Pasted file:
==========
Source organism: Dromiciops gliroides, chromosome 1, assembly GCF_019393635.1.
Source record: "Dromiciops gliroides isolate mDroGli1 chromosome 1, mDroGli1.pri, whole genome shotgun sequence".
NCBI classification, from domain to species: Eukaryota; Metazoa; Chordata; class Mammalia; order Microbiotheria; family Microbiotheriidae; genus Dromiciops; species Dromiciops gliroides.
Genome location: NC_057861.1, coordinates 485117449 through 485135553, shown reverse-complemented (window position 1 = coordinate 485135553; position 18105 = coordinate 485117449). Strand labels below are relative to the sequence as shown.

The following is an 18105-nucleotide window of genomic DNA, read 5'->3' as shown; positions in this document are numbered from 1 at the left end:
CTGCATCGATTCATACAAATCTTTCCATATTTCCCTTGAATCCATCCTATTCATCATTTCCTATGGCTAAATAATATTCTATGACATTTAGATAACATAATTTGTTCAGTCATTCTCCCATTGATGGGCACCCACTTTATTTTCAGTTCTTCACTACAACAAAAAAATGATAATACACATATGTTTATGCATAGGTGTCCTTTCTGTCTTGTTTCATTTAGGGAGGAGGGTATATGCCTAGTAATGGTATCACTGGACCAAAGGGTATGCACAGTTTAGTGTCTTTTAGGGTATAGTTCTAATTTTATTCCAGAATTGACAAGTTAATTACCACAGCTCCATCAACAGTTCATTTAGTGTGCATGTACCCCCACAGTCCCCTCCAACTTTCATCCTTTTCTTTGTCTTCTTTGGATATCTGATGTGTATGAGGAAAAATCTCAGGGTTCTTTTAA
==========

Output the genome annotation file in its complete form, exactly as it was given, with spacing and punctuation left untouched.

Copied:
Source organism: Dromiciops gliroides, chromosome 1, assembly GCF_019393635.1.
Source record: "Dromiciops gliroides isolate mDroGli1 chromosome 1, mDroGli1.pri, whole genome shotgun sequence".
NCBI classification, from domain to species: Eukaryota; Metazoa; Chordata; class Mammalia; order Microbiotheria; family Microbiotheriidae; genus Dromiciops; species Dromiciops gliroides.
Genome location: NC_057861.1, coordinates 485117449 through 485135553, shown reverse-complemented (window position 1 = coordinate 485135553; position 18105 = coordinate 485117449). Strand labels below are relative to the sequence as shown.

The following is an 18105-nucleotide window of genomic DNA, read 5'->3' as shown; positions in this document are numbered from 1 at the left end:
CTGCATCGATTCATACAAATCTTTCCATATTTCCCTTGAATCCATCCTATTCATCATTTCCTATGGCTAAATAATATTCTATGACATTTAGATAACATAATTTGTTCAGTCATTCTCCCATTGATGGGCACCCACTTTATTTTCAGTTCTTCACTACAACAAAAAAATGATAATACACATATGTTTATGCATAGGTGTCCTTTCTGTCTTGTTTCATTTAGGGAGGAGGGTATATGCCTAGTAATGGTATCACTGGACCAAAGGGTATGCACAGTTTAGTGTCTTTTAGGGTATAGTTCTAATTTTATTCCAGAATTGACAAGTTAATTACCACAGCTCCATCAACAGTTCATTTAGTGTGCATGTACCCCCACAGTCCCCTCCAACTTTCATCCTTTTCTTTGTCTTCTTTGGATATCTGATGTGTATGAGGAAAAATCTCAGGGTTCTTTTAA